Camaco Lorain Manufacturing Plant, (2011)

Docket Number:08-CA-036785
NOTICE: This opinion is subject to formal revision before publication in the bound volumes of NLRB decisions. Readers are requested to notify the Executive Secretary, National Labor Relations Board, Washington, D.C. 20570, of any typographical or other formal errors so that corrections can be included in the bound volumes.

Camaco Lorain Manufacturing Plant and United Automobile, Aerospace and Agricultural Implement Workers of America, UAW, Region 2-B. Case 82013CA201336785

April 29, 2011



On September 28, 2009, Administrative Law Judge Keltner W. Locke issued the attached supplemental decision.1 The General Counsel filed exceptions and a supporting brief.2

The National Labor Relations Board has delegated its authority in this proceeding to a three-member panel.

The Board has considered the supplemental decision and the record in light of the exceptions and brief and has decided to affirm the judge2019s rulings, findings,3 and conclusions only to the extent consistent with this Supplemental Decision and Order.

The judge discredited the testimony of employee Andre Cheers. Having affirmed the judge2019s credibility findings, we adopt the judge2019s findings that the Respondent did not violate Section 8(a)(1) by coercively interrogating Cheers, creating the impression that his union activities were under surveillance, or threatening him that employees2019 union activities were futile. For the reasons stated below, however, we reverse the judge2019s supplemental decision and find that the Respondent violated Section 8(a)(1) by coercively interrogating employees Alejandro Velazquez and Raphy Vargas, creating the

1 On May 2, 2007, Judge Locke issued a bench decision and certification in this case, recommending that the complaint be dismissed. On December 18, 2008, the two sitting members of the Board issued an order remanding the case to Judge Locke for further findings, analysis, and conclusions. 353 NLRB 605 (2008). In their order, the members instructed the judge, among other things, to provide 201ca new legal analysis of each issue.201d They expressed no opinion as to the merits of the contested complaint allegations. Id. at 608. Having considered the matter, as a three-member panel, we reaffirm the earlier decision to remand the case.

2 There are no exceptions to the judge2019s finding that the Respondent violated Sec. 8(a)(3) and (1) by suspending employee Sam Serrano on May 25, 2006, because of his union support and activities.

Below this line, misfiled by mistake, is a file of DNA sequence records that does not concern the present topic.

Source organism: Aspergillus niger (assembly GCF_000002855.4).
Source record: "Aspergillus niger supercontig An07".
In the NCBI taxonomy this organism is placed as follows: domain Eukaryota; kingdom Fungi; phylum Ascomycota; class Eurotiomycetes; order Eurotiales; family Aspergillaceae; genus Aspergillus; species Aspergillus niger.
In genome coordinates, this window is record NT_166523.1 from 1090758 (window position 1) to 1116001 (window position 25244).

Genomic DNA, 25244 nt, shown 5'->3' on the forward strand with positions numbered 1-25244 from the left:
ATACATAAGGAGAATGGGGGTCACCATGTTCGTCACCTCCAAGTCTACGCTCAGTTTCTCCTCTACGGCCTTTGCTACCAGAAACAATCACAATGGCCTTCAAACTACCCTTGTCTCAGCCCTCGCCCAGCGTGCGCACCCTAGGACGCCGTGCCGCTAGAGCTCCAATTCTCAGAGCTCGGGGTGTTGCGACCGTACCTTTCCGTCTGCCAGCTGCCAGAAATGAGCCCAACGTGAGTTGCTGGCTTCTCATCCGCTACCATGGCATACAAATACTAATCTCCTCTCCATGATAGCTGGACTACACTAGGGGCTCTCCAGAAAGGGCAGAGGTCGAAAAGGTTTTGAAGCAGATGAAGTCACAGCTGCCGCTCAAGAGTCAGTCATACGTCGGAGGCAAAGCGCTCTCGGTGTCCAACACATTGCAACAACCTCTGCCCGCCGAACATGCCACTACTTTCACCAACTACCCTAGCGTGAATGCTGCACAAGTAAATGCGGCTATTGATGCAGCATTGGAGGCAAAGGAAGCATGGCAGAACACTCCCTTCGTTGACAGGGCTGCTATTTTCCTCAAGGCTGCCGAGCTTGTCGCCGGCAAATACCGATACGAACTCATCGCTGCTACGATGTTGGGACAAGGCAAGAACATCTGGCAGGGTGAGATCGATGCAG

3 The General Counsel has excepted to some of the judge2019s credibility findings. The Board2019s established policy is not to overrule an administrative law judge2019s credibility resolutions unless the clear preponderance of all the relevant evidence convinces us that they are incorrect. Standard Dry Wall Products, 91 NLRB 544 (1950), enfd. 188 F.2d 362 (3d Cir. 1951). We have carefully examined the record and find no basis for reversing the findings.

impression that Velazquez2019s and Vargas2019 union activities were under surveillance, and discharging Serrano because he engaged in protected concerted activity.4


In the spring of 2006,5 there was a short-lived effort, led by Serrano, to organize the Respondent. As part of that effort, several employees, including Velazquez and Vargas, attended a union meeting at a local restaurant. The next morning, Supervisor Lewie Jones asked Velazquez, 201cHow was the meeting?201d Velazquez did not respond. Jones asked Vargas, 201cHow was the meeting yesterday?201d Vargas responded that he did not know what meeting Jones was talking about. These encounters took place on the production floor. Neither Velazquez nor Vargas had attended any other meeting the previous day, either at or away from the workplace. Further, there is no evidence that either was an open union adherent.

In assessing the lawfulness of an interrogation, the Board applies the totality of circumstances test adopted in Rossmore House, 269 NLRB 1176, 1178 fn. 20 (1984), affd. sub nom. HERE Local 11 v. NLRB, 760

F.2d 1006 (9th Cir. 1985). This test involves a case-bycase analysis of various factors, including those set out in Bourne v. NLRB, 332 F.2d 47, 48 (2d Cir. 1964): (1) the background, i.e., whether the employer has a history of hostility toward or discrimination against union activity;

(2) the nature of the information sought, i.e., whether the interrogator appears to have been seeking information on which to base taking action against individual employees; (3) the identity of the interrogator, i.e., his or her placement in the Respondent2019s hierarchy; (4) the place and method of the interrogation; and (5) the truthfulness of the interrogated employee2019s reply. As to the fifth factor, employee attempts to conceal union support weigh in favor of finding an interrogation unlawful. See, e.g., Sproule Construction Co., 350 NLRB 774, 774 fn. 2 (2007); Grass Valley Grocery Outlet, 338 NLRB 877, 877 fn. 1 (2003), affd. mem. 121 Fed. Appx. 720 (9th Cir. 2005). The Board also considers whether the interrogated employees are open and active union supporters. See, e.g., Gardner Engineering, 313 NLRB 755, 755 (1994), enfd. as modified on other grounds 115 F.3d 636 (9th Cir. 1997). These factors 201care not to be mechanically applied201d; they represent 201csome areas of inquiry201d for